Are the recent Russian cyber-attacks Windows-based?

I have a question about the spate of apparently Russian cyber-attacks that have prompted the Defense Department to have President Bush sit down for a little talk. Here’s what prompted my question; quoting the L.A. Times:

“Military computers are regularly beset by outside hackers, computer viruses and worms. But defense officials said the most recent attack involved an intrusive piece of malicious software, or “malware,” apparently designed specifically to target military networks.

“The first indication that the Pentagon was dealing with a computer problem came last week, when officials banned the use of external computer flash drives. At the time, officials did not indicate the extent of the attack or the fact that it may have targeted defense systems or posed national security concerns.

“The invasive software, known as agent.btz, has circulated among nongovernmental U.S. computers for months. But only recently has it affected the Pentagon’s networks. It is not clear whether the version responsible for the cyber-intrusion of classified networks is the same as the one affecting other computer systems.”

Since these worms and/or viruses were ostensibly spread via infected flash drives, that would imply that the computers that got infected were running Microsoft Windows, a notoriously insecure and virus-prone computer operating system. While WIndows is the de facto standard in many parts of the world, its historically insecure nature should make it a prime candidate for removal from national security computers. Yes, it would mean a change in how things are done, but the security implications of foreign parties being able to infect U.S. computers with harmful malware should override the “it’s how it’s always been done” inertia. 

Logical alternatives are Mac OS X and Linux. Neither Mac OS X or the many available versions of Linux have ever had a single computer virus. While that will likely change at some point, both systems’ inherently open nature makes it much easier for an effective solution to be developed and rapidly deployed. Also, their openness makes it more difficult for malware writers to make devastating software. This may seem contradictory — how, if a system is wide open, can it be secure? As Bruce Perens wrote,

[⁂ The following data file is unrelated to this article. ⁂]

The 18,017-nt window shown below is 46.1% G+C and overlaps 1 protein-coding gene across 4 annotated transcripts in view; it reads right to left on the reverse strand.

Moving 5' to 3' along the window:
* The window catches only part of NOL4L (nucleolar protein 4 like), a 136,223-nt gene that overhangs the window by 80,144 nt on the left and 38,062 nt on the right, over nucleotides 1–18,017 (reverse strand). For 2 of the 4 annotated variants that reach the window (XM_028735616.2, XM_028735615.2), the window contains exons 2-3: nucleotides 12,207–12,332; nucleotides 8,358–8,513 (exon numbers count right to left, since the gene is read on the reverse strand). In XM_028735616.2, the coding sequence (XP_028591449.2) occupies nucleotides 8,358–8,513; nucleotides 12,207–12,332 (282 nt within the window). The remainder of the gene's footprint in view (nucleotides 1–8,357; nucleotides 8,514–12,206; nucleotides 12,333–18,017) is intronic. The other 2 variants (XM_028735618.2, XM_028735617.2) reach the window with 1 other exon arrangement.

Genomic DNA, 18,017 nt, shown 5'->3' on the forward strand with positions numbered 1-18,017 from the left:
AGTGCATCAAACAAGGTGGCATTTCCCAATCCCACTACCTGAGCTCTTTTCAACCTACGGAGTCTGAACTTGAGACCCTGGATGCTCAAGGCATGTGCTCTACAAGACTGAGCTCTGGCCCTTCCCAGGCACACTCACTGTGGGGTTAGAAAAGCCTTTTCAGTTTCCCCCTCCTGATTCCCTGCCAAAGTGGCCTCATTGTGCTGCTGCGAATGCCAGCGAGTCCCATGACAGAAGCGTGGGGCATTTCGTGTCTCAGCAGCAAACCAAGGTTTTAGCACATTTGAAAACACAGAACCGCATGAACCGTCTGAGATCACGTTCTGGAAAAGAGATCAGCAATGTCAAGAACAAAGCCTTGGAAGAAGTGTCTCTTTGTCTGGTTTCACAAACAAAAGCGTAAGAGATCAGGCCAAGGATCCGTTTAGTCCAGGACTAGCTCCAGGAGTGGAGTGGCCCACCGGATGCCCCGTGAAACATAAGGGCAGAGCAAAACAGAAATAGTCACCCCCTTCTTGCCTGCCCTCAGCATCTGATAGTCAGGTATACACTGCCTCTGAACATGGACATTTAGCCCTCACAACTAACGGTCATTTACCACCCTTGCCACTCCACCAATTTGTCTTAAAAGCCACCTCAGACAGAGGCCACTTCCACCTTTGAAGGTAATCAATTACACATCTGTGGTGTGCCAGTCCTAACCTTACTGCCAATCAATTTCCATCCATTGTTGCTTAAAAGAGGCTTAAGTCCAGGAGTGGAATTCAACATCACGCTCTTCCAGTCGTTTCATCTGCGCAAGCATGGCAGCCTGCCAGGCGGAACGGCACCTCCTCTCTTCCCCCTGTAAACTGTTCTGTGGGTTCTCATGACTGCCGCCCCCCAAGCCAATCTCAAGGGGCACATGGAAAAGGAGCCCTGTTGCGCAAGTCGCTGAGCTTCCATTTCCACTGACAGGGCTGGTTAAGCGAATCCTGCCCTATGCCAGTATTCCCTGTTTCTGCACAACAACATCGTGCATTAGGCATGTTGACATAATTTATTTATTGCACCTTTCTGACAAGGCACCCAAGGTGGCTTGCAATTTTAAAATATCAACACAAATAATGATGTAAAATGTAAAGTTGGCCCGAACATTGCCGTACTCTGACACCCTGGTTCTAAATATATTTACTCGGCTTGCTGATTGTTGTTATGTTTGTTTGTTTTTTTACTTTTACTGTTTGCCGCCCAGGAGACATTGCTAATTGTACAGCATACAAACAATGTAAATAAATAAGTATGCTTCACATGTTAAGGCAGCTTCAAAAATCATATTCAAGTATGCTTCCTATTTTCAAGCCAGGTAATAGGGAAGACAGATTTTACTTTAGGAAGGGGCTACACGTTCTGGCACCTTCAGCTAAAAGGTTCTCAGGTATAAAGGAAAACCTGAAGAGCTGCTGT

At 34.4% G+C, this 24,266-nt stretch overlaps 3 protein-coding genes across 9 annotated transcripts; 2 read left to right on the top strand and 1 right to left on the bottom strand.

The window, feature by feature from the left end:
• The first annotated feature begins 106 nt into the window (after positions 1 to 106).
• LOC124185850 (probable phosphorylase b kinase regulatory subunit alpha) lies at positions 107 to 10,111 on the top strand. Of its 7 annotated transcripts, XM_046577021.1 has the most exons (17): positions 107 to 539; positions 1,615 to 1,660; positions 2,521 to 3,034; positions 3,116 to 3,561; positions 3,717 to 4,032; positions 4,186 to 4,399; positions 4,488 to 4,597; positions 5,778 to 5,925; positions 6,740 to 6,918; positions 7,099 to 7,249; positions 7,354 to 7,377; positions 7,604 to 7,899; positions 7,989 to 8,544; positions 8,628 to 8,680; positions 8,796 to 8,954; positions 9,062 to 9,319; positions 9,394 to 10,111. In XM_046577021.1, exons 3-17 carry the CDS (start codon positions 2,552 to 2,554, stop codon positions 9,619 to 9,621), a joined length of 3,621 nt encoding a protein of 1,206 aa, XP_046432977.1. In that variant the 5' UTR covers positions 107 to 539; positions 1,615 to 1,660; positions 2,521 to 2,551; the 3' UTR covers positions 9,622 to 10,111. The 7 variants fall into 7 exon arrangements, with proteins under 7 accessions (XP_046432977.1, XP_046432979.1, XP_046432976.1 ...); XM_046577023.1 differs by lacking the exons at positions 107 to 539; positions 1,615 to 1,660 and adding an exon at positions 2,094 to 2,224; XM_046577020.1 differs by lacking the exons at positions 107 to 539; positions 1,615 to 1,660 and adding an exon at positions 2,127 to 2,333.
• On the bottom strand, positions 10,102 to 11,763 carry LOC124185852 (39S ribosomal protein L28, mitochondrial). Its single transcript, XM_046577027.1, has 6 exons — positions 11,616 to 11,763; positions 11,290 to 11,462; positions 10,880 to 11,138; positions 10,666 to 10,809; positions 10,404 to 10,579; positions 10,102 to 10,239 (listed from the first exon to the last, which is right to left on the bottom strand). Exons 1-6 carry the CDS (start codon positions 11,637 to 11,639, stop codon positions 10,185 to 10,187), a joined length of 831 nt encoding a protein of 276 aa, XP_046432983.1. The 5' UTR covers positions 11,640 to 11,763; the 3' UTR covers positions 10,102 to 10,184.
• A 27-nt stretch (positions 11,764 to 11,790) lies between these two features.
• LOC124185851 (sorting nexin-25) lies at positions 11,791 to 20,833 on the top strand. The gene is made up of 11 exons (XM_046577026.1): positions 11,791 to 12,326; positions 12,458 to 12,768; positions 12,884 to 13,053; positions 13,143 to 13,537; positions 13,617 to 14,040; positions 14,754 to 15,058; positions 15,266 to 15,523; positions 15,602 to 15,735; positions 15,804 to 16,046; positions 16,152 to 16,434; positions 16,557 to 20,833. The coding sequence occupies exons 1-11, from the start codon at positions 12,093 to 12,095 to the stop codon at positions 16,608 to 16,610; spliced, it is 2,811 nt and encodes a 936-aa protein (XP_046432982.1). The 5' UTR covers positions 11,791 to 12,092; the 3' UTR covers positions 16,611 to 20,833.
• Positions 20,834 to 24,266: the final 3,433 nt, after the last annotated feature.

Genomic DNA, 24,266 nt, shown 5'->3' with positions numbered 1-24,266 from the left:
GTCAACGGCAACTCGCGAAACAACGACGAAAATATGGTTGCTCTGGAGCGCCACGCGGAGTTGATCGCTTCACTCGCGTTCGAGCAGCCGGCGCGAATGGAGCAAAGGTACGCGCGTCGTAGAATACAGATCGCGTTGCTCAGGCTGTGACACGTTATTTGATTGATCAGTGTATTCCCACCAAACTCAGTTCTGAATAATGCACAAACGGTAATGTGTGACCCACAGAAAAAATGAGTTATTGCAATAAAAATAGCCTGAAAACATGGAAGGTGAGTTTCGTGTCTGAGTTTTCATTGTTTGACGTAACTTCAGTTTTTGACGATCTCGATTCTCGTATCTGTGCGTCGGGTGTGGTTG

“The publication of source code actually improves security because the program or operating system can be peer-reviewed by anyone who cares to read it. Many security bugs that are overlooked in other operating systems have been caught and repaired in Linux, because of its extensive peer-review process.”

The very same way that programmers can use “thousands of momentarily-idle workstations together over the Internet and make them all work on the same problem simultaneously” [Perens] not only make sit possible “to create ‘virtual’ supercomputers, at low or no cost,” the same trick makes it possible for malware to seize insecure computer networks and turn them into massive cyber-attack mechanisms, such as what may have hit the U.S. computers in the first referenced story. With Linux or Mac OS X, such attacks would be much less likely to happen. This is not to say they would be impossible, but, given the peer-reviewed nature of the underlying code in both systems, they are much more difficult to create, and can be much more quickly addressed by “good” developers.

On the topic of openness, Linux (and the BSD UNIXes) actually prevail over Mac OS X. If a dreadful cyber-attack succeeds in crippling computers running Mac OS X, we are dependent upon Apple to issue the fix. Hopefully this would happen quickly, but we have seen in the past that it sometimes has taken Apple a relatively long period of time to issue security updates. Linux, on the other hand, is often updated within a matter of hours, not days, weeks, or months. Both security and performance considerations led Lockheed Martin and the United States Navy to implement Linux in a high-performance cluster. It is my hope that the incoming Obama administration will take the implementation of Linux and other open source software under serious consideration as a way to improve our national security.


Author: Jason Haas

Jason is an elected member of the Milwaukee County Board of Supervisors, occasionally moonlights as an amateur gardener, and is a proud father of two, or three, depending on how you do the math.